- You can play where each person has to come up with an item for each letter, or take turns so that the first person names one that starts with “A,” the second person names one that starts with “B,” etc.
- Last Letter First Letter Category Game: Like the category game, but each person must choose a word that begins with the last letter of the word previously chosen (e.g. Person 1 chooses dog, so person 2 must choose an animal that starts with “g.”)
The person who is “it” thinks of a person, place or thing and everyone else gets to ask “yes” or “no” questions to figure out what it is. Whoever figures it out, gets to think up the next one. If no one figures it out after 20 questions, the person who is “it” can go again or choose who goes next.
Each person picks a color at the start of the trip and must find x number of items that color during the trip. The longer the trip, the higher you’ll want to make the number. For short attention spans, 10 is a good choice, but you can play up to 100 with older children.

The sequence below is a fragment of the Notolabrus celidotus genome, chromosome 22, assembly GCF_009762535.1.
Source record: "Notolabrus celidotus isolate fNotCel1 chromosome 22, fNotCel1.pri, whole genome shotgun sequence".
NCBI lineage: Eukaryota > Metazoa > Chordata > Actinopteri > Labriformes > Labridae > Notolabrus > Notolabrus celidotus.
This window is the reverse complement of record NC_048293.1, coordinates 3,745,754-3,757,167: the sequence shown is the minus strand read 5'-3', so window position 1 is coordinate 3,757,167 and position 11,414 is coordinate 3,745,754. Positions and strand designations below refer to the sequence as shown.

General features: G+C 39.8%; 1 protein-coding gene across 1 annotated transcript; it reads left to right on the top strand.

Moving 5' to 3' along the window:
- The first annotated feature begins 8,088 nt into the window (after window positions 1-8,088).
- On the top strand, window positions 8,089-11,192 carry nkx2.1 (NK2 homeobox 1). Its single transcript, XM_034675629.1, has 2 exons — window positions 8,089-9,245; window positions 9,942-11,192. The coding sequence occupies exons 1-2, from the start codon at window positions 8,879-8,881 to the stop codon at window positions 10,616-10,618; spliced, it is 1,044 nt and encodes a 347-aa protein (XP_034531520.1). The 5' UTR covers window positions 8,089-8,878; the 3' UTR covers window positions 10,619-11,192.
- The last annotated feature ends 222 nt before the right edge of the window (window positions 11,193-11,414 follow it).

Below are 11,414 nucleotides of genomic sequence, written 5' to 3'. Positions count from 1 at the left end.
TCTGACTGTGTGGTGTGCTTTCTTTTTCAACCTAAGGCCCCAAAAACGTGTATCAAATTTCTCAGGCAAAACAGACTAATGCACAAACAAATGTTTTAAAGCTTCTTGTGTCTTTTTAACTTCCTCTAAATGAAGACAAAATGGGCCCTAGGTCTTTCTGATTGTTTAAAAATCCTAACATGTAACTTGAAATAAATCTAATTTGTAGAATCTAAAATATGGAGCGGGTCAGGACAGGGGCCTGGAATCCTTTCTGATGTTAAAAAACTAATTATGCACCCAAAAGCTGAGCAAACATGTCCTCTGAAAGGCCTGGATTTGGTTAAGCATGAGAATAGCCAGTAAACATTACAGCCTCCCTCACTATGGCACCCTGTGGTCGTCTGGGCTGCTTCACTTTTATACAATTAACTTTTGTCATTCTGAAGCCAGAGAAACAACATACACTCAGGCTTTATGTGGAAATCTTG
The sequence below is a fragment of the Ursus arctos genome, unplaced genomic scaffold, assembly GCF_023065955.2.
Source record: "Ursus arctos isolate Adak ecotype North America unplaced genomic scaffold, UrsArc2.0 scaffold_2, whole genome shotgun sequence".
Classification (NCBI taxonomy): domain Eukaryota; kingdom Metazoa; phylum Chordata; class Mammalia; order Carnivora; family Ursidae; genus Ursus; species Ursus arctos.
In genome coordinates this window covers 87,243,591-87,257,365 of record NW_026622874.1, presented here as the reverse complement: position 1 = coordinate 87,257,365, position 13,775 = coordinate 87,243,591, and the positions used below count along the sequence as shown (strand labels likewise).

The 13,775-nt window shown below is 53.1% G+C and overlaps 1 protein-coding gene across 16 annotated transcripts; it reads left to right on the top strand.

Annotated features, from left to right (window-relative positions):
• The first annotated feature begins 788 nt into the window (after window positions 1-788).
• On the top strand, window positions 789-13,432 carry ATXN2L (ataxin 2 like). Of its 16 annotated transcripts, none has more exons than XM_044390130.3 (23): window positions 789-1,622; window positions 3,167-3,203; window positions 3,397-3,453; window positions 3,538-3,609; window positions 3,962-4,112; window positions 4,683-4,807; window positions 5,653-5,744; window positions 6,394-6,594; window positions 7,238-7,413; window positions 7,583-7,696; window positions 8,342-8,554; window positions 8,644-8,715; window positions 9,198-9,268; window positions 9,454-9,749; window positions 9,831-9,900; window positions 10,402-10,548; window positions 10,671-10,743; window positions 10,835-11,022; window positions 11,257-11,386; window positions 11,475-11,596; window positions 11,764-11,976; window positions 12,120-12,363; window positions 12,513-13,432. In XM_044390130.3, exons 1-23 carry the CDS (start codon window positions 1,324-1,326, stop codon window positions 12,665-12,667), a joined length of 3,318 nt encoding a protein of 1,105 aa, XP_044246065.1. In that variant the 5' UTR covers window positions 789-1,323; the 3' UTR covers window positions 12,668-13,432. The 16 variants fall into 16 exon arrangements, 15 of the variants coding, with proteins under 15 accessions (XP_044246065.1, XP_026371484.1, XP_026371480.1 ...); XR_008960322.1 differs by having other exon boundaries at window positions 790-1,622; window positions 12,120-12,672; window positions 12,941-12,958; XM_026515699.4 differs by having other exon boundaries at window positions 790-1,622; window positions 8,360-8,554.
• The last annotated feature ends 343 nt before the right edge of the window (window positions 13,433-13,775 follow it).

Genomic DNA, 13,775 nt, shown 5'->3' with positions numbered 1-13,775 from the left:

- Counting Buzz: Choose a number between zero and nine and announce it as the “buzz” number. Starting at zero, go around the car counting so that each player has to say the next number. Every time the buzz number comes up, or a number with buzz number in it, the person whose turn it is must say “buzz” instead of the number. If the person accidentally says the number, that person is out. The winner is the last person left after everyone else has gotten out for missing a “buzz.”
- Word Buzz: Choose a word at the beginning of the trip that will be the “buzz” word. Anytime the word is seen or heard (on billboards, on the radio, etc.), you must say “buzz.” The first “buzzer” for each occurrence gets a point. The winner is the person with the most points at the end of the trip.